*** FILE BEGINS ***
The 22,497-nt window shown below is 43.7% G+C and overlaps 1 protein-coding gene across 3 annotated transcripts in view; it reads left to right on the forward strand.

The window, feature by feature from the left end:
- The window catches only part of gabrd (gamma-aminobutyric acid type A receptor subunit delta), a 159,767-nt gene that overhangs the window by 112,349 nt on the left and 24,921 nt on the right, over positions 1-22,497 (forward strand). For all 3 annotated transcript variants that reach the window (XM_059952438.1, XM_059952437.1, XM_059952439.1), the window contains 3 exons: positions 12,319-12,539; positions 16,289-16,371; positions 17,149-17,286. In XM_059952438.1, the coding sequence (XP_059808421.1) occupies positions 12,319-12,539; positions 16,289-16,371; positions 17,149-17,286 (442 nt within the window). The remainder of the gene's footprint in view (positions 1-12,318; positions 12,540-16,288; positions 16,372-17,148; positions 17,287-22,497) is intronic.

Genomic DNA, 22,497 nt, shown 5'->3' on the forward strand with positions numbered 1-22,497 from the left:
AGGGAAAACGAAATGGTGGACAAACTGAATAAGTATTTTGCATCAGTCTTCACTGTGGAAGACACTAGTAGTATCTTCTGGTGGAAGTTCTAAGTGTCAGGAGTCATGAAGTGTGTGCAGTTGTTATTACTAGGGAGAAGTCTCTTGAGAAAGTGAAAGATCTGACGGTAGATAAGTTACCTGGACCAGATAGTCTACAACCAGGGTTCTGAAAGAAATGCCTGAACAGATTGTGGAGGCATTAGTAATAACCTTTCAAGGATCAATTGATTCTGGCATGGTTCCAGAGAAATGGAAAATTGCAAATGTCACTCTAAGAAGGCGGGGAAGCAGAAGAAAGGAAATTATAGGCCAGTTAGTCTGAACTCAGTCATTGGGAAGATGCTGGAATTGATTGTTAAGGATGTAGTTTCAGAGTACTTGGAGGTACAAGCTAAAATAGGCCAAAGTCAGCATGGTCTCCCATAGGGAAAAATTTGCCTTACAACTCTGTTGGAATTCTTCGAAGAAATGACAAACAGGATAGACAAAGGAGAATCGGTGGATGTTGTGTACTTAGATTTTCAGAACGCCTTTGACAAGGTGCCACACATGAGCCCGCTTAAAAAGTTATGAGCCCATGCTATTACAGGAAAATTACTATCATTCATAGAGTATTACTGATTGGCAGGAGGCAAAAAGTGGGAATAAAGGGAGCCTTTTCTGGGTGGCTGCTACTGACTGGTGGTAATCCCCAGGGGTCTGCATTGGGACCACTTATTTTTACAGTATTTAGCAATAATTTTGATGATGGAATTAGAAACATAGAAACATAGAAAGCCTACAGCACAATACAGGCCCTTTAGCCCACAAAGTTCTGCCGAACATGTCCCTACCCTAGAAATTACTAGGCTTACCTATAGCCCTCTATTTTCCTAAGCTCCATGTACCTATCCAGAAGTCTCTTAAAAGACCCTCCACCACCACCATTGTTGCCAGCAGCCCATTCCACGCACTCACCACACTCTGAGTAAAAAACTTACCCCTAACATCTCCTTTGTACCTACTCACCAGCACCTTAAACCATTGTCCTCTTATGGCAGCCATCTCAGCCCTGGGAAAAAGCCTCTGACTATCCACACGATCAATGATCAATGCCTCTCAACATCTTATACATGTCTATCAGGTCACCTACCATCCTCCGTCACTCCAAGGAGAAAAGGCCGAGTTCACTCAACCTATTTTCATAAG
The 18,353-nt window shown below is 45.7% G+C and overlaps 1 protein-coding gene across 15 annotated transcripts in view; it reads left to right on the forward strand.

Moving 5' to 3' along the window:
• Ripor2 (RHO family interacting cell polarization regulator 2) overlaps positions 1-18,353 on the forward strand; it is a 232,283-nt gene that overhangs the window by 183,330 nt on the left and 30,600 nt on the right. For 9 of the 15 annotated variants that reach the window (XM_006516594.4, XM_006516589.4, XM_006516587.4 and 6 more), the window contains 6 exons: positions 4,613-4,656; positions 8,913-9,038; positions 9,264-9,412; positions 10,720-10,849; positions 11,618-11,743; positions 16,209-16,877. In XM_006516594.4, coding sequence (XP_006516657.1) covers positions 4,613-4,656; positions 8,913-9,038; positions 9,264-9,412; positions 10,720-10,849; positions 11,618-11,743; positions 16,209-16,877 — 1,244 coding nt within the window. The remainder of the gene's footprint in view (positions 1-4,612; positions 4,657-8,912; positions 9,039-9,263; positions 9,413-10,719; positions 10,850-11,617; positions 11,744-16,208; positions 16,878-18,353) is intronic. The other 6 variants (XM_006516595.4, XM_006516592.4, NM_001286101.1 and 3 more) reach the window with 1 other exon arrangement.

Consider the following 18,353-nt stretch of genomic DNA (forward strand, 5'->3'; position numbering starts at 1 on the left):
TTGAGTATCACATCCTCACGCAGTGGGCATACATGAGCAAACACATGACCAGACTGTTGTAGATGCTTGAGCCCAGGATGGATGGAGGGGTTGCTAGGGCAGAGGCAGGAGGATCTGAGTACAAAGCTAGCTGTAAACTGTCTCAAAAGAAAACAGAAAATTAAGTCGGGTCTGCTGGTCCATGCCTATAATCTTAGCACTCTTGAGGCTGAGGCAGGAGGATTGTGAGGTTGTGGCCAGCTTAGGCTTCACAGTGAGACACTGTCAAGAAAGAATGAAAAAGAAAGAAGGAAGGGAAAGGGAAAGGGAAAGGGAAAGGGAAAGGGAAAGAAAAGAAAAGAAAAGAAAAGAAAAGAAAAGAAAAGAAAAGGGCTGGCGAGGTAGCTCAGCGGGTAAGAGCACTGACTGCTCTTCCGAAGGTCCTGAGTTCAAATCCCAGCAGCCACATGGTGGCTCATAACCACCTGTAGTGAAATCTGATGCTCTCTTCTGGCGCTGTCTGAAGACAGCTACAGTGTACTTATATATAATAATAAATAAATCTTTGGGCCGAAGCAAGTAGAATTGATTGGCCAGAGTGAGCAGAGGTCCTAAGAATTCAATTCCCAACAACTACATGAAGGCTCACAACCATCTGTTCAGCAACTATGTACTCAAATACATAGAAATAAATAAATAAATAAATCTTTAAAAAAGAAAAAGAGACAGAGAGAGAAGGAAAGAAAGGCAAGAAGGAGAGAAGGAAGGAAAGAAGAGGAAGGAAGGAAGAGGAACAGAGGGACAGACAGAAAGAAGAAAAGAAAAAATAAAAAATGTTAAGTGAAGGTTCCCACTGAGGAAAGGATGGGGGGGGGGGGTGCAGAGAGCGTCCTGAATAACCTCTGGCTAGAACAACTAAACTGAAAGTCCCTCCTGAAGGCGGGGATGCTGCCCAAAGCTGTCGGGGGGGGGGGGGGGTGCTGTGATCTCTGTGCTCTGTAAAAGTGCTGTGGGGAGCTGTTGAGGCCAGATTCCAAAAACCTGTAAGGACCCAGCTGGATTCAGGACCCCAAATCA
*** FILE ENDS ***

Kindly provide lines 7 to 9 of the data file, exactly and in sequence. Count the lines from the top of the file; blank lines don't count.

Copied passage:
Moving 5' to 3' along the window:
• Ripor2 (RHO family interacting cell polarization regulator 2) overlaps positions 1-18,353 on the forward strand; it is a 232,283-nt gene that overhangs the window by 183,330 nt on the left and 30,600 nt on the right. For 9 of the 15 annotated variants that reach the window (XM_006516594.4, XM_006516589.4, XM_006516587.4 and 6 more), the window contains 6 exons: positions 4,613-4,656; positions 8,913-9,038; positions 9,264-9,412; positions 10,720-10,849; positions 11,618-11,743; positions 16,209-16,877. In XM_006516594.4, coding sequence (XP_006516657.1) covers positions 4,613-4,656; positions 8,913-9,038; positions 9,264-9,412; positions 10,720-10,849; positions 11,618-11,743; positions 16,209-16,877 — 1,244 coding nt within the window. The remainder of the gene's footprint in view (positions 1-4,612; positions 4,657-8,912; positions 9,039-9,263; positions 9,413-10,719; positions 10,850-11,617; positions 11,744-16,208; positions 16,878-18,353) is intronic. The other 6 variants (XM_006516595.4, XM_006516592.4, NM_001286101.1 and 3 more) reach the window with 1 other exon arrangement.

Consider the following 18,353-nt stretch of genomic DNA (forward strand, 5'->3'; position numbering starts at 1 on the left):